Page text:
Klinsmann fired as US coach; Arena could return
NEW YORK — In a sign of just how much American soccer has grown up, U.S. national team coach Jurgen Klinsmann was fired after a pair of losses in the final round World Cup qualifying.
Six days after a 4-0 loss at Costa Rica dropped the Americans to 0-2, Klinsmann was terminated after nearly 5½ years during a meeting Monday at a Los Angeles hotel with U.S. Soccer Federation President Sunil Gulati and Secretary General Dan Flynn.
Los Angeles Galaxy coach Bruce Arena is the favorite to succeed Klinsmann. Arena coached the national team from 1998 to 2006.
Gone are the days when U.S. coaches were immune to the win-now mentality that permeates soccer. Qualifying resumes when the U.S. hosts Honduras on March 24 and plays four days later at Panama, and the USSF is expecting a quick turnaround.
"While we remain confident that we have quality players to help us advance to Russia 2018, the form and growth of the team up to this point left us convinced that we need to go in a different direction," Gulati said in a statement. "With the next qualifying match in late March, we have several months to refocus the group and determine the best way forward to ensure a successful journey to qualify for our eighth consecutive World Cup."
A former star forward for Germany who has lived mostly in Orange County with his American wife since his retirement as a player in 1998, Klinsmann replaced Bob Bradley in July 2011. He led the team to the 2013 CONCACAF Gold Cup title and the second round of the 2014 World Cup, where the Americans lost to Belgium in extra time.
The USSF announced in December 2013 a four-year contract extension through 2018, but the successful World Cup was followed by poor performances. The U.S. was knocked out by Jamaica in last year's Gold Cup semifinals and lost to Mexico in a playoff for a Confederations Cup berth. The team rebounded to reach this year's Copa America semifinals before losing to Argentina 4-0.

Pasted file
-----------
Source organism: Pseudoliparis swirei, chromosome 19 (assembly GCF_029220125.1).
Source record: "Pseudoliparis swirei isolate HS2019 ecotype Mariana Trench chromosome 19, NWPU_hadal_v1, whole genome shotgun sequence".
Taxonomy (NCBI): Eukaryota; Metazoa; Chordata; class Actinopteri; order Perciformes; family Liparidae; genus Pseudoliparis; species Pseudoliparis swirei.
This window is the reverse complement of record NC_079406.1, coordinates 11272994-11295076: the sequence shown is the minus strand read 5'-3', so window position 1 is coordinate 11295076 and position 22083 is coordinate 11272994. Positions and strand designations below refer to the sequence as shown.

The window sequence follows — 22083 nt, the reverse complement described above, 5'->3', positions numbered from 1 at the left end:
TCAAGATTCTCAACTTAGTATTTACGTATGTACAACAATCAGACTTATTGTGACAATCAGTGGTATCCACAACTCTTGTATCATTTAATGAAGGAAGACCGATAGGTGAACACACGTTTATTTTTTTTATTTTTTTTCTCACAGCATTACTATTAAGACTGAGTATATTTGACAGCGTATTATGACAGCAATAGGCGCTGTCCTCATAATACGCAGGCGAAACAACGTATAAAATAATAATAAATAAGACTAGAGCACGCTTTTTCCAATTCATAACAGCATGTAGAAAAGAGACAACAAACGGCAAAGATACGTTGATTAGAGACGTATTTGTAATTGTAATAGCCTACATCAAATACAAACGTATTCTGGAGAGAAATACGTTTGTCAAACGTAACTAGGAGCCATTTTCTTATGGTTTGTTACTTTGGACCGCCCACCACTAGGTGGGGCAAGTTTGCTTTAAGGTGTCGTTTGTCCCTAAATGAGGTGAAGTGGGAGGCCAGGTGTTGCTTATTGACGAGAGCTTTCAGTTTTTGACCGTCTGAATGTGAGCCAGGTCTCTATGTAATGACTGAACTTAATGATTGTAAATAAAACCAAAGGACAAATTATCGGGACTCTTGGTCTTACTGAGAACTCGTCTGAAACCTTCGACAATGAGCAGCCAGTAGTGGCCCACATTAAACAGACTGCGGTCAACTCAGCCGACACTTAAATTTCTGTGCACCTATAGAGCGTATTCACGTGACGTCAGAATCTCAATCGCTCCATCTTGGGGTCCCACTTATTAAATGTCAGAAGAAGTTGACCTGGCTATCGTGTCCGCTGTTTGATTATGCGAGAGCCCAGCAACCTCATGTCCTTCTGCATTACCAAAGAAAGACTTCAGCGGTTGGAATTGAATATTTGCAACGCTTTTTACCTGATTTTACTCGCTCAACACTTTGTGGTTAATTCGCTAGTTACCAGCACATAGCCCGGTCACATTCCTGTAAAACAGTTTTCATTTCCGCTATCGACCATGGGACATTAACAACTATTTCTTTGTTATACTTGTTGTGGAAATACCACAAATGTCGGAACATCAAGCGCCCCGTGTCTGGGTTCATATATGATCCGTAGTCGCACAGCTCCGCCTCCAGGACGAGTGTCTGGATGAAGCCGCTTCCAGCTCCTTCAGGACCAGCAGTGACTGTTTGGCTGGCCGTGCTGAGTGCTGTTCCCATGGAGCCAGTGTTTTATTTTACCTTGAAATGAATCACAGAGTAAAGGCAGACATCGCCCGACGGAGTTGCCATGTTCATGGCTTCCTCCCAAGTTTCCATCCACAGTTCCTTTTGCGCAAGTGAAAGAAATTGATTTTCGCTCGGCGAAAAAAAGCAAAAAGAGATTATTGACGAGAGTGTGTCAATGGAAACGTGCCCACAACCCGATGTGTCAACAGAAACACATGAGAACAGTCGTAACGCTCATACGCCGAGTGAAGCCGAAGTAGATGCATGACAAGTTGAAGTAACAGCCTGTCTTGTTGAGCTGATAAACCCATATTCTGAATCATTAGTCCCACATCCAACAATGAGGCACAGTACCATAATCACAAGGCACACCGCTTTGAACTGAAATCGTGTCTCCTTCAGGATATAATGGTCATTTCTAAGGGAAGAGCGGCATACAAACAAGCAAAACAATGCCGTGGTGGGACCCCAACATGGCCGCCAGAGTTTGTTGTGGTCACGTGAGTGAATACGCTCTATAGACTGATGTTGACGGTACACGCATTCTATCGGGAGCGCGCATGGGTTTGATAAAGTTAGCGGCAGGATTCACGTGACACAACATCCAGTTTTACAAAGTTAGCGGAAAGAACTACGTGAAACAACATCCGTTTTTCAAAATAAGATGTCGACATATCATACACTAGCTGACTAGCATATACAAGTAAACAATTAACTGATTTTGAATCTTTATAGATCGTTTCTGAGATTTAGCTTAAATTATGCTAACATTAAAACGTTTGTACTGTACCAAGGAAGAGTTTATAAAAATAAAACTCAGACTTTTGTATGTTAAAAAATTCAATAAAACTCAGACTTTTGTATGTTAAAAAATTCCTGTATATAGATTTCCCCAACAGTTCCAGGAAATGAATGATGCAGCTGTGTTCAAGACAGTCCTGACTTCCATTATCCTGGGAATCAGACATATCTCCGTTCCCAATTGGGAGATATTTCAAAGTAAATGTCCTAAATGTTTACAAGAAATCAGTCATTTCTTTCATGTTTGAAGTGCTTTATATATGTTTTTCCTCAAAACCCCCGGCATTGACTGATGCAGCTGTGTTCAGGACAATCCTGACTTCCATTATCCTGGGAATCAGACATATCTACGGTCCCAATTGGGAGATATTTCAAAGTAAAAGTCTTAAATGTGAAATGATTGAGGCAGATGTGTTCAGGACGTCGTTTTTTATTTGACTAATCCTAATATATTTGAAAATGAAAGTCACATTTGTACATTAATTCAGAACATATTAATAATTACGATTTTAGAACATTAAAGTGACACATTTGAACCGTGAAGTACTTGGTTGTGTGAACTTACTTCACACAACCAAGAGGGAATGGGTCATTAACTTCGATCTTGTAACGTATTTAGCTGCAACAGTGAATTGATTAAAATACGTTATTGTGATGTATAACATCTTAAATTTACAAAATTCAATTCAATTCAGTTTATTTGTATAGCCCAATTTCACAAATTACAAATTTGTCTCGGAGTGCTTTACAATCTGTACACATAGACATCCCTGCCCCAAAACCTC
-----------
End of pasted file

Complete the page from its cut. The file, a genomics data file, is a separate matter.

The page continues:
But this month Mexico beat the Americans 2-1 at Columbus, Ohio, in the first home qualifying loss for the U.S. since 2001.
And last week in Costa Rica, the Americans were stunned by their largest margin of defeat in qualifying since 1980. They dropped to 0-2 for the first time in the hexagonal, as the final round of qualifying in North and Central America and the Caribbean is known.
While there is time to recover, given the top three teams qualify for the 2018 tournament in Russia and the fourth-place finisher advances to a playoff against Asia's No. 5 team, players seemed confused by Klinsmann's tactics, such as a 3-4-1-2 formation used at the start against the Mexicans.
"Today we made the difficult decision of parting ways with Jurgen Klinsmann," Gulati said. "There were considerable achievements along the way ... but there were also lesser publicized efforts behind the scenes. He challenged everyone in the U.S. Soccer community to think about things in new ways, and thanks to his efforts we have grown as an organization and expect there will be benefits from his work for years to come."
Arena, a 65-year-old wisecracking Brooklynite known for blunt talk and sarcasm, was inducted into the U.S. National Soccer Hall of Fame in 2010. He coached the University of Virginia from 1978-95, then coached D.C. United to titles in Major League Soccer's first two seasons before losing in the 1998 final. As U.S. coach, he led the Americans to the 2002 World Cup quarterfinals in the team's best finish since 1930.
He was let go after the team's first-round elimination in 2006.